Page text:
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Case Study: Serene. Brand Identity Design for a Lifestyle Brand.

Updated: Feb 4

Photo by Robson Hatsukami Morgan on Unsplash

Serene is a lifestyle brand inspiring mindful living for the mind, body and home. 

I had so much fun working on this project and I fell in love with the client's intentional jewellery and everyday calming essentials for mindful living and giving.

The initial briefing

I always start out the design process with a conversation with my client where I ask various questions about their business, the target audience, competitors, personality of brand, goals and inspiration.

The client had a very clear vision for her brand starting with the name Serene. She knew she wanted some type of wordmark that could be carried across various collateral material. 

The word Serene conjures up associations of calm, peacefulness, tranquillity and free from worry.

The client´s inspiration comes from Wabi-Sabi. Wabi-Sabi is a Japanese term that merges two concepts that works both as an aesthetic and a philosophy. Wabi on its own refers to a sense of rustic elegance, natural simplicity, humility and being at one with nature. Sabi, on the other hand, is an ode to imperfection, seeing beauty in things that comes with age - flaws and all.

In a time that seems to be moving faster than ever before we are seeing a stronger desire for a slow life filled with more meaningful things. Serene caters to individuals who aspire to have a simpler and more authentic way of life. It’s about living in the now, connecting to nature and enjoying the simple pleasures of life.

Target Persona

Isabella is a 40-year-old professional working mum who is juggling a hectic work and family life. Striving to perform and chase perfection, the pressures of modern day living are starting to take its toll. She wants to step back from her hectic pace of life and find more meaningful connections with objects and nature, keep balance and to be gentler on herself.

Concepts Presented

The following three concepts with moodboards were presented.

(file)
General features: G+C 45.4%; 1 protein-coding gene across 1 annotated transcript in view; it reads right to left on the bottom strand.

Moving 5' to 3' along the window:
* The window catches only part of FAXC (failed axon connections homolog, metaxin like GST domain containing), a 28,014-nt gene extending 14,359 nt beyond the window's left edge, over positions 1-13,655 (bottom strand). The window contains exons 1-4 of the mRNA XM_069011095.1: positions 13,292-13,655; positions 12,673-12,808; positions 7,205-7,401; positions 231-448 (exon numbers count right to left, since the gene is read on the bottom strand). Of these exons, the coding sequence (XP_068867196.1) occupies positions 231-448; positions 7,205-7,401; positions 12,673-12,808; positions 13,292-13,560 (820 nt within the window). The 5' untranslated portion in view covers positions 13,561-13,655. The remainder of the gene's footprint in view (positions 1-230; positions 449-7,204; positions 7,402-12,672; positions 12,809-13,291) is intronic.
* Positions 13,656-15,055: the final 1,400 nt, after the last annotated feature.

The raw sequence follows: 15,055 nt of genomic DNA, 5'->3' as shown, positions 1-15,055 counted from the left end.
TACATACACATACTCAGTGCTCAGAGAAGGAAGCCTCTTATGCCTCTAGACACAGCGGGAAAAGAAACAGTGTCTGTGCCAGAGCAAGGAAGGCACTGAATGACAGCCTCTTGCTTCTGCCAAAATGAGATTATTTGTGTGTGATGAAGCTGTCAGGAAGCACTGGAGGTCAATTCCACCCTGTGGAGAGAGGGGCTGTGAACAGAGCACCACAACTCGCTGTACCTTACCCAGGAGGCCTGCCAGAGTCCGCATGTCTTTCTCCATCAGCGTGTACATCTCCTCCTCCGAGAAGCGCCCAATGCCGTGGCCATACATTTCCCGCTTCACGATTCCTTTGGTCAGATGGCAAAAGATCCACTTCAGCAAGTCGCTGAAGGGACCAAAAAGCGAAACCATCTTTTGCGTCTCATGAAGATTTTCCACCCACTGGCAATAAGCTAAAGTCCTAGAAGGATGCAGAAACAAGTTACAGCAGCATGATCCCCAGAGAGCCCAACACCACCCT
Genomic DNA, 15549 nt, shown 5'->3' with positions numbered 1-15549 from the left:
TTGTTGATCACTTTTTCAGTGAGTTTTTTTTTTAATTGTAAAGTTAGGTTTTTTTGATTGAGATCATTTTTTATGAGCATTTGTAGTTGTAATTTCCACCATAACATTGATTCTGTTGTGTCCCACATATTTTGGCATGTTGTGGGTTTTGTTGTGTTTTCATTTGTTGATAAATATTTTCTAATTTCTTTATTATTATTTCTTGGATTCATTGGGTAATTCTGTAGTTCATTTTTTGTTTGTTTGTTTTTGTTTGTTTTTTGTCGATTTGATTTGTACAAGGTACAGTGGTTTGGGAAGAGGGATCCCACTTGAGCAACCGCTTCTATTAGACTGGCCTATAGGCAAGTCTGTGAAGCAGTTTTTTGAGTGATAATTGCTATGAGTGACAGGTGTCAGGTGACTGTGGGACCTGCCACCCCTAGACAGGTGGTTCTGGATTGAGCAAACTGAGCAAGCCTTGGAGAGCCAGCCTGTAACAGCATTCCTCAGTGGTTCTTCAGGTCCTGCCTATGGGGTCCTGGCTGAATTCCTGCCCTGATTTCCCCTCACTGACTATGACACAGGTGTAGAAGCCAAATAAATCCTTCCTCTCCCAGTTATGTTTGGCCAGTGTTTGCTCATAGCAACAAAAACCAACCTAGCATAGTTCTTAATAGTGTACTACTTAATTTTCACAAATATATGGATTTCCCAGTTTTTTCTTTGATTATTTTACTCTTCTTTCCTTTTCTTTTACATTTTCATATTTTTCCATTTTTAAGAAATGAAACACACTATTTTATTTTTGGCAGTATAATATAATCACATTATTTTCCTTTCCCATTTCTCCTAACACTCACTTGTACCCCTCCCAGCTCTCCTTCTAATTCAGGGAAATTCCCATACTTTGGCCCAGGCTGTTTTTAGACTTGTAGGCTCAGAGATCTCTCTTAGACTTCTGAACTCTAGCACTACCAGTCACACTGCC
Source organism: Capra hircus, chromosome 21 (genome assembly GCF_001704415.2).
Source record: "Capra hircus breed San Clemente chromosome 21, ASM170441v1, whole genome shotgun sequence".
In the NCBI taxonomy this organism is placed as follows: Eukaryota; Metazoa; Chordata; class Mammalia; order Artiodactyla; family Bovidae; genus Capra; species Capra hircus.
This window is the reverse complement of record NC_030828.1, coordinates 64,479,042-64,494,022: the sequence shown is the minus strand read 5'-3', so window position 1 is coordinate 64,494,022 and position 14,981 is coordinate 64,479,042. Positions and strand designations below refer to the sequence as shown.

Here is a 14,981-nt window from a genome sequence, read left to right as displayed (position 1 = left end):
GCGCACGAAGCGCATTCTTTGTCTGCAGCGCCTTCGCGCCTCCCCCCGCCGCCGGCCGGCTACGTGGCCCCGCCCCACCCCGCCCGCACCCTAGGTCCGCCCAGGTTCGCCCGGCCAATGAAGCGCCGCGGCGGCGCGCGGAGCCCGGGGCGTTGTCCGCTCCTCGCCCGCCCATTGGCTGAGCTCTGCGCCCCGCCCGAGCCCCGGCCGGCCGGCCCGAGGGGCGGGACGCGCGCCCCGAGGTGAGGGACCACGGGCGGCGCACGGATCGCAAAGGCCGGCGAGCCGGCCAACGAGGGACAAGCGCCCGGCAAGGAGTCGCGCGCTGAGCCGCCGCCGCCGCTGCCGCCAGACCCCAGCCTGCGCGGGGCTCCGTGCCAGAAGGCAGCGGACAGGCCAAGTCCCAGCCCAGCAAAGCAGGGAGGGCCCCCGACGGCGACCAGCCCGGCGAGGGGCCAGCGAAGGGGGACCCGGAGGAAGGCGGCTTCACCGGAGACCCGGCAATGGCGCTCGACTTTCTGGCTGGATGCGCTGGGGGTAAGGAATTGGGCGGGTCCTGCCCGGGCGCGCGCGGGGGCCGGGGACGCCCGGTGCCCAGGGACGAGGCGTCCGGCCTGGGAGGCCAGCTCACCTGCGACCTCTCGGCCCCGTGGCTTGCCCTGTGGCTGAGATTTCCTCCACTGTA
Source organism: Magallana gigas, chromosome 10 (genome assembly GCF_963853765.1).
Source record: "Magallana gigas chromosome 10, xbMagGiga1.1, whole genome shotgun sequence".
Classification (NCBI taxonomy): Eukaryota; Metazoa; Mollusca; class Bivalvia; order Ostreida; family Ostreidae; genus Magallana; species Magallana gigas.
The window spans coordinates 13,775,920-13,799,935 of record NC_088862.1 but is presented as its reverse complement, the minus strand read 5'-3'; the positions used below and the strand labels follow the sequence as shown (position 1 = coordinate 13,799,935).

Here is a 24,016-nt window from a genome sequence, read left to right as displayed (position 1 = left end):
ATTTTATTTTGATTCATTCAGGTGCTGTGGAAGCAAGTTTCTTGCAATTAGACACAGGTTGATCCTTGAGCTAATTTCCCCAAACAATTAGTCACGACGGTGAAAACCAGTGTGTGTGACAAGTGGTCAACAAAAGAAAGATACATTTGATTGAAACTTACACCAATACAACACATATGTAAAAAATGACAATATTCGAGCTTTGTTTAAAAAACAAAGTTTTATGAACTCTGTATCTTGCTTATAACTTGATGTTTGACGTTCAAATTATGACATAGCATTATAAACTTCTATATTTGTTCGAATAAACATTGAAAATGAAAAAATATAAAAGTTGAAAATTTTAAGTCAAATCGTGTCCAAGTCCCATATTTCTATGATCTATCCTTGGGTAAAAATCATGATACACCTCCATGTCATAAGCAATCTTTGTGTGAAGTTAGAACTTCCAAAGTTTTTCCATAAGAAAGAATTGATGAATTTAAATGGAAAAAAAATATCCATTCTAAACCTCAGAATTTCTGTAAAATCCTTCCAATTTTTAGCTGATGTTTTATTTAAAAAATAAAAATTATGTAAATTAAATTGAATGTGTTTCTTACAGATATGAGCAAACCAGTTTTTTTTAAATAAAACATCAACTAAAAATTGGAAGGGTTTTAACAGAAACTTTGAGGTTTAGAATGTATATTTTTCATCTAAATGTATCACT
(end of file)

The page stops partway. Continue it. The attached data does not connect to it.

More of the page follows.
Why should a wordmark be perfect? This concept explores the Japanese aesthetics of Wabi-Sabi. Authenticity is a big part of Wabi-Sabi, so cracks and imperfections are valued for symbolising the passage of time and loving use.

Here I created a chipped wordmark using earthy hues and rough textures.


A great example of Wabi-Sabi in creativity is the art of Kintsugi, the practice of fixing broken ceramics with gold, silver or platinum dusted lacquer to create irregular patterns. Kintsugi celebrates the damage and beauty of its age rather than hiding it.

Here I created a wordmark with a subtle reference to the art of Kintsugi. Introducing earthy hues, stone/wood textures and charming worn-out paint.


As the name Serene is very succinct I wanted to strip it back to its barest essence.

Here I wanted the wordmark to be simple and modest. A clean and simple sans-serif typeface with airy breathing space between the letters.

The Verdict

After presenting the concepts the client initially opted for concept 1 but kept being drawn back to the simplicity of concept 3.

Good readability was also a decision factor when considering the scope of the wordmark usage especially with the potential application of the wordmark onto small metal tags.

Visually it's an understated approach with no fuss but leaves room for personality to come through through its use and tone of lifestyle imagery - enjoying simple moments, nature images and natural textures. It’s about simplicity and all things natural.


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